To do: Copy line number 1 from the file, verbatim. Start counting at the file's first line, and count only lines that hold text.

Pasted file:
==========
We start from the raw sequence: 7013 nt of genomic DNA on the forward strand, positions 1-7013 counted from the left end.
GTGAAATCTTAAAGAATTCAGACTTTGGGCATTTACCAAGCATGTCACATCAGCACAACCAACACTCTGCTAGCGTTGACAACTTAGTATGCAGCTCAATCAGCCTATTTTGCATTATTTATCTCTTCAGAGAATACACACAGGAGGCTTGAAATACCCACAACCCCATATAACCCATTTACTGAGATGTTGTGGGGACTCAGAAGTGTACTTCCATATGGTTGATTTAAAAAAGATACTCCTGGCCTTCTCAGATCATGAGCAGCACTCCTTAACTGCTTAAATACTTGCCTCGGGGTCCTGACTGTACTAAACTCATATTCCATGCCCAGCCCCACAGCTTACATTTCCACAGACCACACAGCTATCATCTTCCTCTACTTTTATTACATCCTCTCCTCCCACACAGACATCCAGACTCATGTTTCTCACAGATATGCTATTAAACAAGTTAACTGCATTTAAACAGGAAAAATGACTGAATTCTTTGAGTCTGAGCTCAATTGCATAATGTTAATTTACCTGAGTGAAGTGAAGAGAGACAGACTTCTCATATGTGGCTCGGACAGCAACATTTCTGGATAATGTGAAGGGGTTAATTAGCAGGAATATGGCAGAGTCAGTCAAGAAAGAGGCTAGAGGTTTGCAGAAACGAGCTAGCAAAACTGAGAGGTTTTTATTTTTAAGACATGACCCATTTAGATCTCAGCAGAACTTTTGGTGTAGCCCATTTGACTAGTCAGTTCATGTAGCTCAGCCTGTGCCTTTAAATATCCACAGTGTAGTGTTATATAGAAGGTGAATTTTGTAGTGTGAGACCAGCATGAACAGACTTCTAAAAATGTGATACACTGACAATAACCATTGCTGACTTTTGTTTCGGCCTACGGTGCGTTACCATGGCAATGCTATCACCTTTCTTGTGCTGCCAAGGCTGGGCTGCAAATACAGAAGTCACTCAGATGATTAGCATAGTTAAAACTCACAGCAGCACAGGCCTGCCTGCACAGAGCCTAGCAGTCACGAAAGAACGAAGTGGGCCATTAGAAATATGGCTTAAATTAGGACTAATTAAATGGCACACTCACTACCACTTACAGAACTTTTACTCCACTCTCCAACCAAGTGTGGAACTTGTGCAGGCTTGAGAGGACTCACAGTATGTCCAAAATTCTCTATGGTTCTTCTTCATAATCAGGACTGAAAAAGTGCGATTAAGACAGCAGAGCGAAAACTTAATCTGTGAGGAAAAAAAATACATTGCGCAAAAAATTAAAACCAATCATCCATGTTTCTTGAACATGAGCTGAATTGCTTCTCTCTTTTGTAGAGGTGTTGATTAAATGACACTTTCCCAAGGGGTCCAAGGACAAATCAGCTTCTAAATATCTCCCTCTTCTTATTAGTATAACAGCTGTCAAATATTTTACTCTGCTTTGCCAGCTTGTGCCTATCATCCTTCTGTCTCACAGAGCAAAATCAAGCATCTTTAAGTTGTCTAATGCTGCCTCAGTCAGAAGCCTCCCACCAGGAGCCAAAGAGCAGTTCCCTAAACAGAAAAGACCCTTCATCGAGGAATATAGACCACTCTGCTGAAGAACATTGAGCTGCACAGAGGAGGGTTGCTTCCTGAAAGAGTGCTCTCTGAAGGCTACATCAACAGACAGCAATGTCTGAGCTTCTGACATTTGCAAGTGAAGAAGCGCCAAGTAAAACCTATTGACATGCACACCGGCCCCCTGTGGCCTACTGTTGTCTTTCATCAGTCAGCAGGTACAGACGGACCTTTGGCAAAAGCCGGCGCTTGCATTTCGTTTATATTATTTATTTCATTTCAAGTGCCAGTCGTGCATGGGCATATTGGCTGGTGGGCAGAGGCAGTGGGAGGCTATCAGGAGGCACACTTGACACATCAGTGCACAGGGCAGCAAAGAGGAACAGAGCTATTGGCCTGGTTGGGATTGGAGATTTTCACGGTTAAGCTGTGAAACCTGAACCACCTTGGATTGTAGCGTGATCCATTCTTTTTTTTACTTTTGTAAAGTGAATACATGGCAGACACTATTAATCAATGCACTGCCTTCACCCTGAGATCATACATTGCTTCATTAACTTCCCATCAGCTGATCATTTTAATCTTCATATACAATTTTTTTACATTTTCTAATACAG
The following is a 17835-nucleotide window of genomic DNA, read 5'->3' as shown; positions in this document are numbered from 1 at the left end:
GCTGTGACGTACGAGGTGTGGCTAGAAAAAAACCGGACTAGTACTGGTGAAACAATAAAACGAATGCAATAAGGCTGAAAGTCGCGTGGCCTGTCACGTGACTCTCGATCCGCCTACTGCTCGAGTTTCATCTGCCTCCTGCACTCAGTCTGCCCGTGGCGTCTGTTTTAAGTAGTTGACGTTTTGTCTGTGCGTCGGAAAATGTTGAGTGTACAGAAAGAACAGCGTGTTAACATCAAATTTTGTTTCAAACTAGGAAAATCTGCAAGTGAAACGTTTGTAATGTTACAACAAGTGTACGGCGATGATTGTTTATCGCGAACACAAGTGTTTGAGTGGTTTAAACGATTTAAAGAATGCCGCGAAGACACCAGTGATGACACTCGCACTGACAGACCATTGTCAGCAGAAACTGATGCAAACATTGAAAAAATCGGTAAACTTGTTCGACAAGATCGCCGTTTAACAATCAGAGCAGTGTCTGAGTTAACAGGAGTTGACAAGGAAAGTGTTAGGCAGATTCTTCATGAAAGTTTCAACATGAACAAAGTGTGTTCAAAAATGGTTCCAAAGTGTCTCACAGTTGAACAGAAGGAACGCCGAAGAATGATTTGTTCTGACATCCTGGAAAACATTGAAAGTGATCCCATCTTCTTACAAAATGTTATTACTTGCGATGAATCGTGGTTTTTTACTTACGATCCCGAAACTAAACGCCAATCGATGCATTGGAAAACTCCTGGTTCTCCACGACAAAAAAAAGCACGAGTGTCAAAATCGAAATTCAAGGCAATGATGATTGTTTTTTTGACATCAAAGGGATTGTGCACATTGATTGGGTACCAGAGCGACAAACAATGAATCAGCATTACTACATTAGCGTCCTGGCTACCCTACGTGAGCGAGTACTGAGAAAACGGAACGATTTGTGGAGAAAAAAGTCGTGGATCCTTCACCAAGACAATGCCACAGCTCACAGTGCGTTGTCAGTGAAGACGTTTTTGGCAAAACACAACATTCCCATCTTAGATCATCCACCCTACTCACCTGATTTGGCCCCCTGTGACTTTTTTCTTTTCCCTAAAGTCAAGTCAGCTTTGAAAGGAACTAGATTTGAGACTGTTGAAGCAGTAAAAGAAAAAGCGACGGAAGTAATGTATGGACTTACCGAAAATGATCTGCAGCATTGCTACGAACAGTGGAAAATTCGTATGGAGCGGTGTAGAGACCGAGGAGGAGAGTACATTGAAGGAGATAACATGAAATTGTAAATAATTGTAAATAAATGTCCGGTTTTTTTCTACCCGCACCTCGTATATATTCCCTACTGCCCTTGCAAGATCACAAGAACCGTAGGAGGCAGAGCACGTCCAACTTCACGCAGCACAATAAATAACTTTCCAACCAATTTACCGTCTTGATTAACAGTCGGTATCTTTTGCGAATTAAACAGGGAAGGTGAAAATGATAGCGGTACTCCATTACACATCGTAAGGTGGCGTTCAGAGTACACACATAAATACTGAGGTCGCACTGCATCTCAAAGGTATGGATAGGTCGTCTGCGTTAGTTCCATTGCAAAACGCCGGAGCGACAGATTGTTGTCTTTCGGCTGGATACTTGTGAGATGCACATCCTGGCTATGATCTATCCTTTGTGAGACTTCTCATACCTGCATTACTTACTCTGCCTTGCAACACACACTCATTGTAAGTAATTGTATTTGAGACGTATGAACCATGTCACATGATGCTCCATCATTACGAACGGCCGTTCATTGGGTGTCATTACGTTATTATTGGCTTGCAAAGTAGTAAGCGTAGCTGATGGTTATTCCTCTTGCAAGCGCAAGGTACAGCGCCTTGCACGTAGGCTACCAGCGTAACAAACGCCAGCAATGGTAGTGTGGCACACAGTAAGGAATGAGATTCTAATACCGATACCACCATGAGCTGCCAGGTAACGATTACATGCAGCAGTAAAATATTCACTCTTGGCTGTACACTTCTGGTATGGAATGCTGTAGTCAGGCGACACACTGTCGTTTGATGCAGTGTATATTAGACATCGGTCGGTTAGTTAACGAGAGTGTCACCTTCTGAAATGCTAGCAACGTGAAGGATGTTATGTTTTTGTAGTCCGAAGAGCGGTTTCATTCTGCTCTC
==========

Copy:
We start from the raw sequence: 7013 nt of genomic DNA on the forward strand, positions 1-7013 counted from the left end.